One of the major talking points about climate change and each person’s potential impact on the environment has always been food—whether waste, factory farming or accessibility. The rise in global temperatures that we’ve seen in recent years is inextricably linked to pressures on fertile soil, and, according to the IPCC (International Panel on Climate Change)’s most recent report, Climate Change and Land, climate change is having a detrimental effect on all four pillars of food security: availability (yield and production), access (prices and ability to obtain food), utilization (nutrition and cooking), and stability (disruptions to availability). The report was prepared by more than 100 experts from 52 countries, and the summary was released in Geneva, Switzerland, today.
As The Guardian writes, “…about half of all emissions of methane, one of the most potent greenhouse gases, come from cattle and rice fields, while deforestation and the removal of peat lands cause further significant levels of carbon emissions. The impact of intensive agriculture – which has helped the world’s population soar from 1.9 billion a century ago to 7.7 billion—has also increased soil erosion and reduced amounts of organic material in the ground.”
There will be more drastic effects in low-income countries in Latin America, Africa, Asia and the Caribbean; yield declines are likely to be higher in the tropics, especially, than in other regions. Scarcity, high prices and lower nutritional values are inevitable outcomes.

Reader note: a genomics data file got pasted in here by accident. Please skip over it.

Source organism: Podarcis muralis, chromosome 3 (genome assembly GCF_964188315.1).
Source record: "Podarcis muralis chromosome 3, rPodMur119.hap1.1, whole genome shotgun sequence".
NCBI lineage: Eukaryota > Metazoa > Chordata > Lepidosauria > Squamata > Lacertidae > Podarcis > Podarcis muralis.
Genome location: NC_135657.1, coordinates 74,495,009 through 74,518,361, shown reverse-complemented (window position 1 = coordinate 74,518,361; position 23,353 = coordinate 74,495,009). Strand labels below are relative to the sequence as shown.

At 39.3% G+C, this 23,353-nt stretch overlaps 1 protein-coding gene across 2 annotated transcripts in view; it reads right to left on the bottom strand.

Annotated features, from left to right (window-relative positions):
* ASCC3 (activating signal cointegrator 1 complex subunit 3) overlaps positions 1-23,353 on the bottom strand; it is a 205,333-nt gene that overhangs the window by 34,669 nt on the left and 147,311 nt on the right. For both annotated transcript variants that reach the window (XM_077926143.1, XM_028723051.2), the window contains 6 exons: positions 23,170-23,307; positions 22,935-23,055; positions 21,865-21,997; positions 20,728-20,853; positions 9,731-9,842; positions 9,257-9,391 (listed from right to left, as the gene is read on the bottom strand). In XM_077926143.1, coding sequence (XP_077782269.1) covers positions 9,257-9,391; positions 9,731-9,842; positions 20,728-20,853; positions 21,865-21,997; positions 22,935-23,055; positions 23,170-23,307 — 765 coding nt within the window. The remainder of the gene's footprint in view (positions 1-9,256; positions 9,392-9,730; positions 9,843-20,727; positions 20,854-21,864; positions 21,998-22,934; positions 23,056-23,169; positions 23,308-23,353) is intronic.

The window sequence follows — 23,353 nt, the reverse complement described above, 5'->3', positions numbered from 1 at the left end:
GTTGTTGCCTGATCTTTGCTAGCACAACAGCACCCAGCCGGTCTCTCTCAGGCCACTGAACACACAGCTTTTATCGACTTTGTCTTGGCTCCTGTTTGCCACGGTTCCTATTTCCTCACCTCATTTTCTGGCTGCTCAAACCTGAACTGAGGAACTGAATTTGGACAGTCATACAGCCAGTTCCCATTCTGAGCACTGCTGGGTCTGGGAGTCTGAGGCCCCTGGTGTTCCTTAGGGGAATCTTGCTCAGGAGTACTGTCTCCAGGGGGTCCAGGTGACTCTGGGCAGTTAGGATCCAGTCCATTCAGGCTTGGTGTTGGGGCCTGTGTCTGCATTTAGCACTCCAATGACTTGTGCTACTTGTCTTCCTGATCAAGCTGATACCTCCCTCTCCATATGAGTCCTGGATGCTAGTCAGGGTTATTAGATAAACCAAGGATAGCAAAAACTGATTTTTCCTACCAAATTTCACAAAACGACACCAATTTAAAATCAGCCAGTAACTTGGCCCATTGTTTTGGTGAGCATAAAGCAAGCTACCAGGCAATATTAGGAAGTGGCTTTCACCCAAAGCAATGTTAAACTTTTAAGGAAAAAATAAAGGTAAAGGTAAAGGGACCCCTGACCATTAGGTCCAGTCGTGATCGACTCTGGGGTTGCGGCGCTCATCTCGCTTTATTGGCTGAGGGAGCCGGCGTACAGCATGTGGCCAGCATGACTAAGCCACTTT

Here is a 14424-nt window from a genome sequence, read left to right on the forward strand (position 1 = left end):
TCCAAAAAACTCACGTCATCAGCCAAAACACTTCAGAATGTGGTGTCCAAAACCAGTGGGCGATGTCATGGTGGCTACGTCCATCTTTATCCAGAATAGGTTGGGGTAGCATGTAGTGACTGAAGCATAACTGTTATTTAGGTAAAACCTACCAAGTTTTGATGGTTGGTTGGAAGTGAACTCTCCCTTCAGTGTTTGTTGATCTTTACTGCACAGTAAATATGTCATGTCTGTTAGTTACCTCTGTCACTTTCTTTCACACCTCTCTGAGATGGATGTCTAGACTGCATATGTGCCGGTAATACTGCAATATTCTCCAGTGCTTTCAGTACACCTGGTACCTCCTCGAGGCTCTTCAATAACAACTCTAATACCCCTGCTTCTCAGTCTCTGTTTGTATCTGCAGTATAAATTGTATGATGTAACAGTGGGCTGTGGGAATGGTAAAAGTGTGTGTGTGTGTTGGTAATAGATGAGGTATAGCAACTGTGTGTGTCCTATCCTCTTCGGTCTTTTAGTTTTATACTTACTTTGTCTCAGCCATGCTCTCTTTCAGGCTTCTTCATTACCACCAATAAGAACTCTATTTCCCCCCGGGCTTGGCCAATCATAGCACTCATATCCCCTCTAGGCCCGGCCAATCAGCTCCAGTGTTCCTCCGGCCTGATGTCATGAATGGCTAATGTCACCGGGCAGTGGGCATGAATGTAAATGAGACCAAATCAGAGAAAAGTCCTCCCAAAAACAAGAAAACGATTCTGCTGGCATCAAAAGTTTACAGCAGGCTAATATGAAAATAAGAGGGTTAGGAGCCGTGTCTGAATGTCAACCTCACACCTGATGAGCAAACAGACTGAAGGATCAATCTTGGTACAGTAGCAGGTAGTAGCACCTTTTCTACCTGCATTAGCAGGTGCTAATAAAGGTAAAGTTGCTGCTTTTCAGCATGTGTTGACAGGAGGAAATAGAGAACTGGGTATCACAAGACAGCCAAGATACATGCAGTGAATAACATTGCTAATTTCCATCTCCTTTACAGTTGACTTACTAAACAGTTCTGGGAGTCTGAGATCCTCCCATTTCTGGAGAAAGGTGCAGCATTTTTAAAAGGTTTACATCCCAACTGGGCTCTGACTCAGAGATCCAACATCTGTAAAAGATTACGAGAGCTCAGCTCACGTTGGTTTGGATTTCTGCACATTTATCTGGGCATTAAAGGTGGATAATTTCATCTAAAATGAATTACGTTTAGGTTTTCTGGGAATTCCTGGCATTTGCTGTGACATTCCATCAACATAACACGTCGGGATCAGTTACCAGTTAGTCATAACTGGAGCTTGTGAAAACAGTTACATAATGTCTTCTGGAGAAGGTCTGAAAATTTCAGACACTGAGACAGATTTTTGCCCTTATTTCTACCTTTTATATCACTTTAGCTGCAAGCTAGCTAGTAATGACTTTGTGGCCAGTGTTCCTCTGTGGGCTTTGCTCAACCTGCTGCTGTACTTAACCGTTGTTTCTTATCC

The impact of food misuse is undeniable, as the report notes that about one-third of food produced is lost or wasted. “Causes of food loss and waste differ substantially between developed and developing countries, as well as between regions,” says the IPCC. “Reducing this loss and waste would reduce greenhouse gas emissions and improve food security.”
And of course, there are those much-discussed changes to what and how we eat:
“Some dietary choices require more land and water, and cause more emissions of heat-trapping gases than others,” said Debra Roberts, co-chair of IPCC Working Group II.
“Balanced diets featuring plant-based foods, such as coarse grains, legumes, fruits and vegetables, and animal-sourced food produced sustainably in low greenhouse gas emission systems, present major opportunities for adaptation to and limiting climate change,” she said.
The recommendations, then, are consuming less meat and animal products, supporting farmers who are growing a variety of crops to prevent land degradation and increase soil resilience, and being mindful of food waste. For real change on a global scale, though, there must be decreased inequality and more equitable access to nutritious food. The full Climate Change and Land IPCC report is publicly available.